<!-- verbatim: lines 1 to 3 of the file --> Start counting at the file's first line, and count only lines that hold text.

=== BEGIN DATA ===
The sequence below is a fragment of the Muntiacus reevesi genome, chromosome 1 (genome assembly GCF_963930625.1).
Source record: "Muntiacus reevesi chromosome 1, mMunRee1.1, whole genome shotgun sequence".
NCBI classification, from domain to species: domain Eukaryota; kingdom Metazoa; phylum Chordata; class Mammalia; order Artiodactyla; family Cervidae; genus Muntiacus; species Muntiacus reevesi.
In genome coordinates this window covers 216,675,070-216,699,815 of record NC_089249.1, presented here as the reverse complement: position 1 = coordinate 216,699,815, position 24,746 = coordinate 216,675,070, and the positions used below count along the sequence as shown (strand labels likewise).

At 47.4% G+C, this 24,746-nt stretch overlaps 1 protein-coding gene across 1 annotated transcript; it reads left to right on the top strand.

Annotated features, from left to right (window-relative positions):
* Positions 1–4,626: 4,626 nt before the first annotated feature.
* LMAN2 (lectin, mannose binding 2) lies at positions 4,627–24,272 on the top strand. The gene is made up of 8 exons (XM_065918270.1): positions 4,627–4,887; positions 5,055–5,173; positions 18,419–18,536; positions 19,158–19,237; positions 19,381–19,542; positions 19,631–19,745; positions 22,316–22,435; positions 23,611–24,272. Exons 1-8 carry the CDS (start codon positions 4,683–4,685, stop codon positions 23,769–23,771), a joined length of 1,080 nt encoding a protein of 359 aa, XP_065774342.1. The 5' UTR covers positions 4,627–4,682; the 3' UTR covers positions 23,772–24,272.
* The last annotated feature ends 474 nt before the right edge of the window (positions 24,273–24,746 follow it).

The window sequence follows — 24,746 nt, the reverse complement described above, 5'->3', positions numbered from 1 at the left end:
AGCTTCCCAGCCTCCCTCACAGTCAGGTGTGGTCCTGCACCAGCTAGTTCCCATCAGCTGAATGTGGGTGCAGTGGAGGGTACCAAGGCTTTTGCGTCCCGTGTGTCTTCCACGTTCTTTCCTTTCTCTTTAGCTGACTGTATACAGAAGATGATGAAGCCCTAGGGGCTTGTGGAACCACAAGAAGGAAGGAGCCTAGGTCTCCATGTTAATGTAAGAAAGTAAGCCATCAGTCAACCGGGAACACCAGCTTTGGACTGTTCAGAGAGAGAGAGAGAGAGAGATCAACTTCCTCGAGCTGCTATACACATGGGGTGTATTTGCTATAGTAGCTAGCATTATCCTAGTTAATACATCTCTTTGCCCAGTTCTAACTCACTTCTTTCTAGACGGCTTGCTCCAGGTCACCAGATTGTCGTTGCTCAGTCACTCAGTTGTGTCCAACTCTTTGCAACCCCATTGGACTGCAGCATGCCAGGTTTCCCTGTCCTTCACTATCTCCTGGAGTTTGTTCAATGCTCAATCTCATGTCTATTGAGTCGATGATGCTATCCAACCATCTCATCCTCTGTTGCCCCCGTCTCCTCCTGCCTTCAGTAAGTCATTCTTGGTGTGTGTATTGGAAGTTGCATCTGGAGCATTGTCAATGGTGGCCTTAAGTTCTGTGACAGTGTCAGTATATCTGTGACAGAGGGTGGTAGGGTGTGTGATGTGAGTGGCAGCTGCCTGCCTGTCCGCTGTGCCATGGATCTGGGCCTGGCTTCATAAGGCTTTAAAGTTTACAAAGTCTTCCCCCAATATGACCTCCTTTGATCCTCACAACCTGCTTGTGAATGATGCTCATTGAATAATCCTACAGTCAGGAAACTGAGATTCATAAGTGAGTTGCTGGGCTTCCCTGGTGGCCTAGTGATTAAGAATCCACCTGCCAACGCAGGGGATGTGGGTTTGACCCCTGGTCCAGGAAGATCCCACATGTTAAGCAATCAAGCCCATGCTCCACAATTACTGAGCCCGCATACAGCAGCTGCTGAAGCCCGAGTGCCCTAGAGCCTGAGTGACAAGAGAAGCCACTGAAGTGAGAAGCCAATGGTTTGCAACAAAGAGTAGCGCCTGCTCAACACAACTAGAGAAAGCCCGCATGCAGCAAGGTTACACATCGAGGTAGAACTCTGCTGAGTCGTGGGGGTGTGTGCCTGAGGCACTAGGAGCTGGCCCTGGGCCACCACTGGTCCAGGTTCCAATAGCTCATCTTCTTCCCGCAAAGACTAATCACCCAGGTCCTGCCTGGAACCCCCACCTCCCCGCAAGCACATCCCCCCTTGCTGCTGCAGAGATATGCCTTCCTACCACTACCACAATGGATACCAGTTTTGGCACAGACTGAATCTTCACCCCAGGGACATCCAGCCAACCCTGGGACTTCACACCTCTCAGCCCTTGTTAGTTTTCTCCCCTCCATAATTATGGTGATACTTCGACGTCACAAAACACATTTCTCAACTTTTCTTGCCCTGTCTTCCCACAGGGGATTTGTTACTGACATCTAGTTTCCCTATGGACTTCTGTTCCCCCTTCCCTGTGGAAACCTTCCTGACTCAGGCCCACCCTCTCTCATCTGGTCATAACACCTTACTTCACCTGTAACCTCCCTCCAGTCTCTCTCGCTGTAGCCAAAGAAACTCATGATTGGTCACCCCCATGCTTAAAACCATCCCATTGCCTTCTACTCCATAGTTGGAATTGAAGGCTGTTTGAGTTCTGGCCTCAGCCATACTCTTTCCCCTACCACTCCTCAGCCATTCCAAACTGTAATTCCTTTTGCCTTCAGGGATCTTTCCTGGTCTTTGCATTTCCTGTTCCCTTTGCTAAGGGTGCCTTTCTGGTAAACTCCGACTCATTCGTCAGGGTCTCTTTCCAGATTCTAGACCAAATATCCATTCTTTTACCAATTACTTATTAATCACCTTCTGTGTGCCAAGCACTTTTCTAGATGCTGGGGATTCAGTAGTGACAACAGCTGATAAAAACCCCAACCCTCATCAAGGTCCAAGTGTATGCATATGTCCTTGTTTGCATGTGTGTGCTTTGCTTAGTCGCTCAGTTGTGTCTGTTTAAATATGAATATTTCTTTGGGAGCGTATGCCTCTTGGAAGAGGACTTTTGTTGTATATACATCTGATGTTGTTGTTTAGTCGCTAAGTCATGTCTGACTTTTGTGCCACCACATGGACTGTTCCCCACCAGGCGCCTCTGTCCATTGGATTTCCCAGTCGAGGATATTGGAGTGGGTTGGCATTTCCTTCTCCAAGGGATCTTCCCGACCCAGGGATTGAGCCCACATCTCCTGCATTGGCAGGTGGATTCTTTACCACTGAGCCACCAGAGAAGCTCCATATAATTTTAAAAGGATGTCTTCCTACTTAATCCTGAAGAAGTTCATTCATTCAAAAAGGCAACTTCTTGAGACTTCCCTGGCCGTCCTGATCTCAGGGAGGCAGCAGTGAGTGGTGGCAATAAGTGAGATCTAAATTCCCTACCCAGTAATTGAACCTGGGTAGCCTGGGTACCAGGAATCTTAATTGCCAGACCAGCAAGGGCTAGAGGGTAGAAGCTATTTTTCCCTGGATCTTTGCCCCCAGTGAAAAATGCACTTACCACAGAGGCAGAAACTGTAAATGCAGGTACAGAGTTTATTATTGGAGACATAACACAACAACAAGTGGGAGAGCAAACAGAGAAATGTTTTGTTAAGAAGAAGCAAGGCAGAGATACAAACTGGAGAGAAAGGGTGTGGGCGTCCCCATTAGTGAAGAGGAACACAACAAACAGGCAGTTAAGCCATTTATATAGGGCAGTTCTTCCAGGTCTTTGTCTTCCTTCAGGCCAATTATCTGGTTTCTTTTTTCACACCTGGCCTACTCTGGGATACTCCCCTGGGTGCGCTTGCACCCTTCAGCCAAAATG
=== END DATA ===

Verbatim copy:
The sequence below is a fragment of the Muntiacus reevesi genome, chromosome 1 (genome assembly GCF_963930625.1).
Source record: "Muntiacus reevesi chromosome 1, mMunRee1.1, whole genome shotgun sequence".
NCBI classification, from domain to species: domain Eukaryota; kingdom Metazoa; phylum Chordata; class Mammalia; order Artiodactyla; family Cervidae; genus Muntiacus; species Muntiacus reevesi.